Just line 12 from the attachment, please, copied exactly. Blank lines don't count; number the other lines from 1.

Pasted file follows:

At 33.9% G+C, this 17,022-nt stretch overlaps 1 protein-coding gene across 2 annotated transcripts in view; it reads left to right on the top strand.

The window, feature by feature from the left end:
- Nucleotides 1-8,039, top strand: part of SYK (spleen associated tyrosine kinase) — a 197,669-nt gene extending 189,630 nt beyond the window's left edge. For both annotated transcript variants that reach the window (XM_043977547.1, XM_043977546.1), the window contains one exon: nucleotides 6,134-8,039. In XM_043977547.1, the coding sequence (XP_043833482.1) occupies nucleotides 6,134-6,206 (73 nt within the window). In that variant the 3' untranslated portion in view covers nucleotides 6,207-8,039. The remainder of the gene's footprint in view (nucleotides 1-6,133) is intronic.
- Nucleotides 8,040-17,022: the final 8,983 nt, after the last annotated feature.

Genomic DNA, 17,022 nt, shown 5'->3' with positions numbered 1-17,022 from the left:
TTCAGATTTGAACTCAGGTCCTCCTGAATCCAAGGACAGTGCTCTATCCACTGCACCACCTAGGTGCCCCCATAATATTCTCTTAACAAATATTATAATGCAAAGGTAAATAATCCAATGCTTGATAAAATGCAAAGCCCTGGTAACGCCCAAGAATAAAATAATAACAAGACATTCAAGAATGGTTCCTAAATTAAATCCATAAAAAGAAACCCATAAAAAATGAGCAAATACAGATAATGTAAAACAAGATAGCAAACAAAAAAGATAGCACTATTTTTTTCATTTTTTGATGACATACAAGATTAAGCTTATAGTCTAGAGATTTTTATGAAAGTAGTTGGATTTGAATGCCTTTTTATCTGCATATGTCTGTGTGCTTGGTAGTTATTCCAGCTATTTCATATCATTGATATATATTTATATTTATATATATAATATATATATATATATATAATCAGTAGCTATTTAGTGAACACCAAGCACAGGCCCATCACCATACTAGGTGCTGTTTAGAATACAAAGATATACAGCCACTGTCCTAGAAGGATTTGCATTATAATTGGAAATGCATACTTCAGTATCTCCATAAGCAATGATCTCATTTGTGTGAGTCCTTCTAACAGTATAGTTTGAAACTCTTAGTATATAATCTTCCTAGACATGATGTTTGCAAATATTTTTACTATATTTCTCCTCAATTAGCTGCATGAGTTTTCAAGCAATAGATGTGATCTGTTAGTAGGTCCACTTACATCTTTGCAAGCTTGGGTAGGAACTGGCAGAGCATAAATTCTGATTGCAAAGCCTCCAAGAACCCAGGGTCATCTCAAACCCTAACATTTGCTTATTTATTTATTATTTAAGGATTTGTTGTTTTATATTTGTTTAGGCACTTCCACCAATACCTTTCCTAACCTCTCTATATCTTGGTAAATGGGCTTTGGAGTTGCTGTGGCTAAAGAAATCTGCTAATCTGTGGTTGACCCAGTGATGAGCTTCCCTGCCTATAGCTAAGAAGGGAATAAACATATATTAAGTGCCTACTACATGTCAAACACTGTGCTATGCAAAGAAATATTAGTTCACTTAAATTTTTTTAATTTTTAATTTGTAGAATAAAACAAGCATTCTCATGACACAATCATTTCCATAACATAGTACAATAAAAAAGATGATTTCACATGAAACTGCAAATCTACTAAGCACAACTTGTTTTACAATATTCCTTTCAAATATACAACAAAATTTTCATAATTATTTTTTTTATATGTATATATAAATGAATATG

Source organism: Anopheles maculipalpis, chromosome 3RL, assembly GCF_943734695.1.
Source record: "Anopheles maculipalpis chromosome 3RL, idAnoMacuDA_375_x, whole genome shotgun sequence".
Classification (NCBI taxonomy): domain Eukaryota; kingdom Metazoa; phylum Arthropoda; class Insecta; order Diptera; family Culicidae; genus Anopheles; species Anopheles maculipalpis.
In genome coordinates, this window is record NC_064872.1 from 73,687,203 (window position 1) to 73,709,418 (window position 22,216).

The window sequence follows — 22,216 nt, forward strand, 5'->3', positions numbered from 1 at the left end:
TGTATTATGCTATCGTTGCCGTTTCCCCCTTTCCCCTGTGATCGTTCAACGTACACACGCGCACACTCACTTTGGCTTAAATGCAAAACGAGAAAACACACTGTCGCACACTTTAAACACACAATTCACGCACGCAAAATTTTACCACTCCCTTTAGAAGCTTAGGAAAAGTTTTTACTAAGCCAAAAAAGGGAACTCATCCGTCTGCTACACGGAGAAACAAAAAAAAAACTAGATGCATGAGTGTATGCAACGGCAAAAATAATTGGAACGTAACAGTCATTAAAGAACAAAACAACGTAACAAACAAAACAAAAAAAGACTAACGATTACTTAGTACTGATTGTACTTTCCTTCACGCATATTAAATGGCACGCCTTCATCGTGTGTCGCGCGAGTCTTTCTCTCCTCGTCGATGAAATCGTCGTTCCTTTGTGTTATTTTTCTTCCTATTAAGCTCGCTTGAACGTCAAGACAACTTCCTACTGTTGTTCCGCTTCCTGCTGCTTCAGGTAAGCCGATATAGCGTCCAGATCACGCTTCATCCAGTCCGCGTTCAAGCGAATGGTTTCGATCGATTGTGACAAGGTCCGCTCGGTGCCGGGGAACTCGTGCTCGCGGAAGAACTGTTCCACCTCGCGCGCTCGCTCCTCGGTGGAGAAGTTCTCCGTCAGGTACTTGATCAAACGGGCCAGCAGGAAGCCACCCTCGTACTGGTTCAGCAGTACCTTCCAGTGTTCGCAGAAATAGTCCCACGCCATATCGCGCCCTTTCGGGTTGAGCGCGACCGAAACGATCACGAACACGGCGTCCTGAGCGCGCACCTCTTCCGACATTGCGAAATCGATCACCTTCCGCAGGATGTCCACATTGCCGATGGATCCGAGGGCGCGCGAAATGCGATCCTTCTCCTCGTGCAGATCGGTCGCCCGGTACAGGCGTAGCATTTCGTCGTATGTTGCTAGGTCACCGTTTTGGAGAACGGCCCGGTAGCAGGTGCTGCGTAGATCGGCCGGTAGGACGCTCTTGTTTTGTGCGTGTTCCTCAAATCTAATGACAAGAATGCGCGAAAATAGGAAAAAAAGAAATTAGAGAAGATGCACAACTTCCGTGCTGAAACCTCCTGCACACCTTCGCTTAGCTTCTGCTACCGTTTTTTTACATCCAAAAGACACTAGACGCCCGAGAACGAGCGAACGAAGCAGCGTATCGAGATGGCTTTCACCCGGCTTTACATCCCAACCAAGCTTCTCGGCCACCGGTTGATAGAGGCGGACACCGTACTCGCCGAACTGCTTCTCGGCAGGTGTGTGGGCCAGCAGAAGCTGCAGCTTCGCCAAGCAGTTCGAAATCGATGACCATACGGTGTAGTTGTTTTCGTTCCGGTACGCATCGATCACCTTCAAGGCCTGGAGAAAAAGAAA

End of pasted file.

TGTATTATGCTATCGTTGCCGTTTCCCCCTTTCCCCTGTGATCGTTCAACGTACACACGCGCACACTCACTTTGGCTTAAATGCAAAACGAGAAAACACACTGTCGCACACTTTAAACACACAATTCACGCACGCAAAATTTTACCACTCCCTTTAGAAGCTTAGGAAAAGTTTTTACTAAGCCAAAAAAGGGAACTCATCCGTCTGCTACACGGAGAAACAAAAAAAAAACTAGATGCATGAGTGTATGCAACGGCAAAAATAATTGGAACGTAACAGTCATTAAAGAACAAAACAACGTAACAAACAAAACAAAAAAAGACTAACGATTACTTAGTACTGATTGTACTTTCCTTCACGCATATTAAATGGCACGCCTTCATCGTGTGTCGCGCGAGTCTTTCTCTCCTCGTCGATGAAATCGTCGTTCCTTTGTGTTATTTTTCTTCCTATTAAGCTCGCTTGAACGTCAAGACAACTTCCTACTGTTGTTCCGCTTCCTGCTGCTTCAGGTAAGCCGATATAGCGTCCAGATCACGCTTCATCCAGTCCGCGTTCAAGCGAATGGTTTCGATCGATTGTGACAAGGTCCGCTCGGTGCCGGGGAACTCGTGCTCGCGGAAGAACTGTTCCACCTCGCGCGCTCGCTCCTCGGTGGAGAAGTTCTCCGTCAGGTACTTGATCAAACGGGCCAGCAGGAAGCCACCCTCGTACTGGTTCAGCAGTACCTTCCAGTGTTCGCAGAAATAGTCCCACGCCATATCGCGCCCTTTCGGGTTGAGCGCGACCGAAACGATCACGAACACGGCGTCCTGAGCGCGCACCTCTTCCGACATTGCGAAATCGATCACCTTCCGCAGGATGTCCACATTGCCGATGGATCCGAGGGCGCGCGAAATGCGATCCTTCTCCTCGTGCAGATCGGTCGCCCGGTACAGGCGTAGCATTTCGTCGTATGTTGCTAGGTCACCGTTTTGGAGAACGGCCCGGTAGCAGGTGCTGCGTAGATCGGCCGGTAGGACGCTCTTGTTTTGTGCGTGTTCCTCAAATCTAATGACAAGAATGCGCGAAAATAGGAAAAAAAGAAATTAGAGAAGATGCACAACTTCCGTGCTGAAACCTCCTGCACACCTTCGCTTAGCTTCTGCTACCGTTTTTTTACATCCAAAAGACACTAGACGCCCGAGAACGAGCGAACGAAGCAGCGTATCGAGATGGCTTTCACCCGGCTTTACATCCCAACCAAGCTTCTCGGCCACCGGTTGATAGAGGCGGACACCGTACTCGCCGAACTGCTTCTCGGCAGGTGTGTGGGCCAGCAGAAGCTGCAGCTTCGCCAAGCAGTTCGAAATCGATGACCATACGGTGTAGTTGTTTTCGTTCCGGTACGCATCGATCACCTTCAAGGCCTGGAGAAAAAGAAA